I am an average American male, human being. I’m not a genius not gifted just a man of normal intelligence who likes to think and read and research and write about about what I’ve found. Some things really stump me, though. I’m terrible at math, I love physics but don’t have a clue about how any of it works, and even after spending a good many years as a professional broadcaster I still don’t completely understand how the sound and picture got from me to your radio or TV. What mystifies me most, though, is the thought process of people who call themselves ethicists. The word is even hard to say, you kind of feel as though you have developed a lisp.
Just so we are all on the same page here, it is important to define our terms. First the Dictionary.com definition of ethics http://dictionary.reference.com/browse/ethics
[eth-iks] Show IPA
1. ( used with a singular or plural verb ) a system of moral principles: the ethics of a culture.
2. (the rules of conduct recognized in respect to a particular class of human actions or a particular group, culture, etc.: medical ethics; Christian ethics.
3. moral principles, as of an individual: His ethics forbade betrayal of a confidence.
4.( usually used with a singular verb ) that branch of philosophy dealing with values relating to human conduct, with respect to the rightness and wrongness of certain actions and to the goodness and badness of the motives and ends of such actions.
Art Caplan of the University of Pennsylvania, the man who questioned whether the Vice President was too old to get a transplant, is a “Bioethicist.” The same Dictionary gives this definition.
[bahy-oh-eth-iks] Show IPA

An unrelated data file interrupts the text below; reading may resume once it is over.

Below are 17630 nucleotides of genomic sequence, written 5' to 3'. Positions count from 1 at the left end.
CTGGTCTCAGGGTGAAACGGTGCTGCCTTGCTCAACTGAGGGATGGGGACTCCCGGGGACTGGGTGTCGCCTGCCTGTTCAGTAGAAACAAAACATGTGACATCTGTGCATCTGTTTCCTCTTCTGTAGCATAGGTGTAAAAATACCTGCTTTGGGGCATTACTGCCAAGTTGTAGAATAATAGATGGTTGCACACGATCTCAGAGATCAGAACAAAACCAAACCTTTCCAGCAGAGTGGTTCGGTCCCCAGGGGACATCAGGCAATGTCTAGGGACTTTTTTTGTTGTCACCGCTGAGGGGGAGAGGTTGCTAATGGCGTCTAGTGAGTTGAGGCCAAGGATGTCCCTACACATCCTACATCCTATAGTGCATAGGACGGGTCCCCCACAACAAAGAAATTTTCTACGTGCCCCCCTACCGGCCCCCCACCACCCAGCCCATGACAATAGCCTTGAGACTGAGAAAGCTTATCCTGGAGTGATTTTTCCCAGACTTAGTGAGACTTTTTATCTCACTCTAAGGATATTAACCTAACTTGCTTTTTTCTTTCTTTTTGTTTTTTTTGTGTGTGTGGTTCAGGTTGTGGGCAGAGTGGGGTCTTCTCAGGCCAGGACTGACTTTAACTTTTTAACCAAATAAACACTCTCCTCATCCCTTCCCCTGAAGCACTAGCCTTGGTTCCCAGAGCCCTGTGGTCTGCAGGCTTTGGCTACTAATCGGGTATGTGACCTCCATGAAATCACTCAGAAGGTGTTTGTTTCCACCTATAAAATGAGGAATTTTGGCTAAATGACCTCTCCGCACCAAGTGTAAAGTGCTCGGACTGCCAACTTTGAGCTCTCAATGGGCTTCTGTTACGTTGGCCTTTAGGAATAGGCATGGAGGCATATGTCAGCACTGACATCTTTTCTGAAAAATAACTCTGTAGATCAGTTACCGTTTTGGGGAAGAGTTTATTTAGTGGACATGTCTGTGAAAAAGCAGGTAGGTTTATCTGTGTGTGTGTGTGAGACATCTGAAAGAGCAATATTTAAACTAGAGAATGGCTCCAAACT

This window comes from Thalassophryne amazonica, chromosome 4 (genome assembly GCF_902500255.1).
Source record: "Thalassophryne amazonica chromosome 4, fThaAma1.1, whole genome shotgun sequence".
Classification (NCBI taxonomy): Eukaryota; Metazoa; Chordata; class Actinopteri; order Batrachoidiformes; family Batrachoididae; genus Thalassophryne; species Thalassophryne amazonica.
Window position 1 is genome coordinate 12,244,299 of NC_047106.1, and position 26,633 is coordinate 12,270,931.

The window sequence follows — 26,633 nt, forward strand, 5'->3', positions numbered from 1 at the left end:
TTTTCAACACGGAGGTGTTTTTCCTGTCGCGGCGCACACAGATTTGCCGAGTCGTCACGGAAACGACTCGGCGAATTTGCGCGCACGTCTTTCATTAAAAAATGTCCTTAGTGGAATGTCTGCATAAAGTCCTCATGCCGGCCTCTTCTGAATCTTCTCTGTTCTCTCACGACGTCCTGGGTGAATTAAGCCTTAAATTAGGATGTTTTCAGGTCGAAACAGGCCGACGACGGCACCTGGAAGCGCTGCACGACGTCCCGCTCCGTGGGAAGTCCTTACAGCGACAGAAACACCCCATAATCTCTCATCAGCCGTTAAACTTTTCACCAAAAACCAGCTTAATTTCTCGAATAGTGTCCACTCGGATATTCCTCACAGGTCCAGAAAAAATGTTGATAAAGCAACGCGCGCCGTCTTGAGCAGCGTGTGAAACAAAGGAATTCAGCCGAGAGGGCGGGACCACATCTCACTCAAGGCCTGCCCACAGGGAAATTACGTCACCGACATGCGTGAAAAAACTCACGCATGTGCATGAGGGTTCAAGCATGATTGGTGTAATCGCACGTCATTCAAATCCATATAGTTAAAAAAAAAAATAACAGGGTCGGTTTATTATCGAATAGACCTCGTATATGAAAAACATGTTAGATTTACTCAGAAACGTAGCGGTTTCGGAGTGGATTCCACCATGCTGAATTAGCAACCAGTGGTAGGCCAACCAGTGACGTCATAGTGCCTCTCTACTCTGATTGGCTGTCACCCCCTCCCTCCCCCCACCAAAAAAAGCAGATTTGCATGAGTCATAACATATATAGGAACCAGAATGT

noun ( used with a singular verb )
a field of study concerned with the ethics and philosophical implications of certain biological and medical procedures, technologies, and treatments, as organ transplants, genetic engineering, and care of the terminally ill.
Having established who and what we are talking about let us return to the continuing saga of the Cheney heart transplant. The ethicists are rallying behind their colleague Art Caplan. One said, “The ethical issues are not that he (VP Cheney) got a transplant, but who didn’t?”
What an absurd argument! That could be said about anyone who got a transplant. if a 40 year old got a new liver, do we ask, “Who didn’t get the liver he just received?” I may not know much about ethics but I do have a clue about logic and somehow logic has been lost in the arguments forwarded by these learned people. I wonder how well any of them would do on “Are you smarter than a 5th grader.” Probably not real well being as that takes knowledge not philosophizing.
At the risk of sounding like a reactionary I have to say that some of these ethicists are the ones who got us in this donation shortage in the first place. For years the ethicists have been telling us that the only ethical way to obtain organs is through the “Altruistic” system which is what we have now — people voluntarily becoming donors. This method has been in effect since 1984. The problem is that it doesn’t provide anywhere near enough donors to satisfy the need, therefore from 6000 to 7000 people die each year while waiting for organs.
The ethicists have met many times to consider alternatives to altruistic donation and each time after a great deal of philosophizing, consternation and speculation have found that the alternatives are, you’ve got it, “unethical.”
Now I’m no rocket scientist and don’t have a PHD or a fancy title like “Bioethicist” but I do have common sense. It seems to me that if you are really concerned about ethics you would have to expand your thinking to a bigger picture. These ethicists appear to have quit thinking about the problem when they reached their myopic conclusion. They conveniently ignore the fact that people are still dying and will continue to die because they refuse to allow change. Doesn’t that deserve some of their “ethical” brainpower, philosophizing and speculation, too? It is amazing to me how strangely silent these “holier than thou” ethicists are about not questioning the ethics of allowing people to die.